Higher Education Quick Takes

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Friday, February 20, 2015 - 3:00am

In today's Academic Minute, Richard Veit, an anthropologist at Monmouth University, offers a historical profile of Point Breeze, the lavish garden heDoes the "he" refer to Joseph Bonaparte, as it says in the hed, not Richard Veit? sb brought to life on his New Jersey estate. Learn more about the Academic Minute here.

 

Thursday, February 19, 2015 - 3:00am

Illinois's new governor, Bruce Rauner, this week proposed a $387 million cut to the state's higher education budget. About $209 million of that will come from the University of Illinois -- that's nearly one-third of the system's state subsidy. 

"A budget cut of that magnitude would substantially harm our students and the people of Illinois by most severely impacting the university’s core education and research missions," Robert Easter, the president of the three-campus system, said in a statement. He promised to vigorously lobby against the cuts. While the governor is a Republican, Democrats have the majority in both chambers of the Illinois General Assembly.

Illinois is one of the few states to see dramatic increases in higher ed spending in the last few years, but none of the money has gone into the classroom -- instead, the state has been ponying up hundreds of millions of dollars to fund a broken pension system.

Thursday, February 19, 2015 - 3:00am

William Mitchell College of Law, a free-standing institution, and the law school of Hamline University will merge, the institutions have announced. Both are located in St. Paul. The combined law school will be known as Mitchell|Hamline School of Law and "will be an autonomous, nonprofit institution governed by an independent board of trustees, with a strong, visible and long-lasting affiliation to Hamline University," said a statement from the Mitchell law school. An analysis in MinnPost noted that both law schools have been seeking more students, but that many experts believe that the Minnesota legal education scene has more law schools than it may need.

 

Thursday, February 19, 2015 - 4:29am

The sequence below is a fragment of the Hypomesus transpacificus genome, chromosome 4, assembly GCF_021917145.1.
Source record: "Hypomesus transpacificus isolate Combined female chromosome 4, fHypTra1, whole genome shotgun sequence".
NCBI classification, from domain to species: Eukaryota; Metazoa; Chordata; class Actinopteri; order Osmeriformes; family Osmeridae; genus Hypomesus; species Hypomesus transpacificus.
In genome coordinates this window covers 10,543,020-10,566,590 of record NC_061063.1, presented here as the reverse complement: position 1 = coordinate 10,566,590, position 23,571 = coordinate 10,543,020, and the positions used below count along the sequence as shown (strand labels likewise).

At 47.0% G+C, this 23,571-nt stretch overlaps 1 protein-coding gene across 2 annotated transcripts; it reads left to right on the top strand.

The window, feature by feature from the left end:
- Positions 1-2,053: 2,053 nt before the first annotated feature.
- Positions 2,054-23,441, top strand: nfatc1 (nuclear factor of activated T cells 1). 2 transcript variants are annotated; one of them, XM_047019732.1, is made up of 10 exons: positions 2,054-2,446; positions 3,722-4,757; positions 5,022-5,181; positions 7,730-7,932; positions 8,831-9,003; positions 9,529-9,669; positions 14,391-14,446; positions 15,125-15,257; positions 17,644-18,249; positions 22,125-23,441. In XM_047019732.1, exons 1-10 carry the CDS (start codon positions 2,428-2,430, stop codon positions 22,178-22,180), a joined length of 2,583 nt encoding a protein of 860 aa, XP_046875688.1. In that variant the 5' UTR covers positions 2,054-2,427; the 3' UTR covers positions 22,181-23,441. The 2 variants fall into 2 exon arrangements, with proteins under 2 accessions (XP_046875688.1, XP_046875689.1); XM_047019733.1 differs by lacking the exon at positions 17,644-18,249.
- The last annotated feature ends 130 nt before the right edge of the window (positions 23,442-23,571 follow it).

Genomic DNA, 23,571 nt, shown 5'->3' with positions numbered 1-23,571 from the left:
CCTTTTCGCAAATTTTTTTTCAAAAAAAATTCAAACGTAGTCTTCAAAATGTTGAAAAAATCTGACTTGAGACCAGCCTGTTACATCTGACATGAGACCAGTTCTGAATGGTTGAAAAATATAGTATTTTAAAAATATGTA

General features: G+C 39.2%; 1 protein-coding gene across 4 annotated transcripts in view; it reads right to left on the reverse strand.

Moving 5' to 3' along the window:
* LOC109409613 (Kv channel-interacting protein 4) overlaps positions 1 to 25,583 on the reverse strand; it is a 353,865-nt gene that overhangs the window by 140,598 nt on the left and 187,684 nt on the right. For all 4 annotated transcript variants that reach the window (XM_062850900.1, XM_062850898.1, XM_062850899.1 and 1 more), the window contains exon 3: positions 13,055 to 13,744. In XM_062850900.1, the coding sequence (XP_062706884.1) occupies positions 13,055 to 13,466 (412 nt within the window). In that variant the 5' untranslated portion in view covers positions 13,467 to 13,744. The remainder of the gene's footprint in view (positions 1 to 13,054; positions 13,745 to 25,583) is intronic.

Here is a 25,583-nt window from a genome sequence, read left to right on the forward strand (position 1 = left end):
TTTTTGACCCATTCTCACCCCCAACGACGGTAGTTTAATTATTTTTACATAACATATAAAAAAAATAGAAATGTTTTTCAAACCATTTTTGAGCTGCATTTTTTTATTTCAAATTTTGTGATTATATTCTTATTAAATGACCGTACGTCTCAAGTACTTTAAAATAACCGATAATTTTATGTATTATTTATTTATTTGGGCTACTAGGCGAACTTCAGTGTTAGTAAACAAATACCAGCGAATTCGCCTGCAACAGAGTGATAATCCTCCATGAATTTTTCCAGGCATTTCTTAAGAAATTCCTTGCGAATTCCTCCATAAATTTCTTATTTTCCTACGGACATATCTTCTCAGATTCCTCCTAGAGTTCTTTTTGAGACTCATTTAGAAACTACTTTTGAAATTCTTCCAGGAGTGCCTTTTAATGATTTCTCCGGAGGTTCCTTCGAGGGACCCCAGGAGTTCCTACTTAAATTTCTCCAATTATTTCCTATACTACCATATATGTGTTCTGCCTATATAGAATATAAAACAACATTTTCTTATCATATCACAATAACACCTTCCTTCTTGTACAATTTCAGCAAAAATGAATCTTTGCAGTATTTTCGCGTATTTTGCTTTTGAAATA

The University of California System has pushed back a planned 5 percent tuition increase from the summer quarter to the fall quarter, The Sacramento Bee reported. The move comes amid discussions between system officials, who say the increase is needed, and Governor Jerry Brown, a Democrat who wants the increase to be abandoned. University officials have indicated that with more state support they might not need the tuition increase. “We are doing this as a good-faith gesture, optimistic that the ongoing negotiations will bear fruit,” said Janet Napolitano, president of the university.

 

Thursday, February 19, 2015 - 3:00am

A California judge has cleared the way for the City College of San Francisco to seek a reconsideration of its accreditor's decision to revoke recognition, The Los Angeles Times reported. The decision had been expected based on a preliminary ruling last month by the judge.

Thursday, February 19, 2015 - 3:00am

The New York Times and CIG Education Group on Wednesday announced the media organization's latest ed-tech initiative: NYT EDUcation, an online platform that will offer everything from college preparatory courses to continuing education for adult learners. The Times has for years debated its role in a market trending toward digital, most recently and prominently in a leaked innovation report. The courses offered through NYT EDUcation will draw on the "authoritative content and intellectual breadth of The New York Times," the media company said in a press release.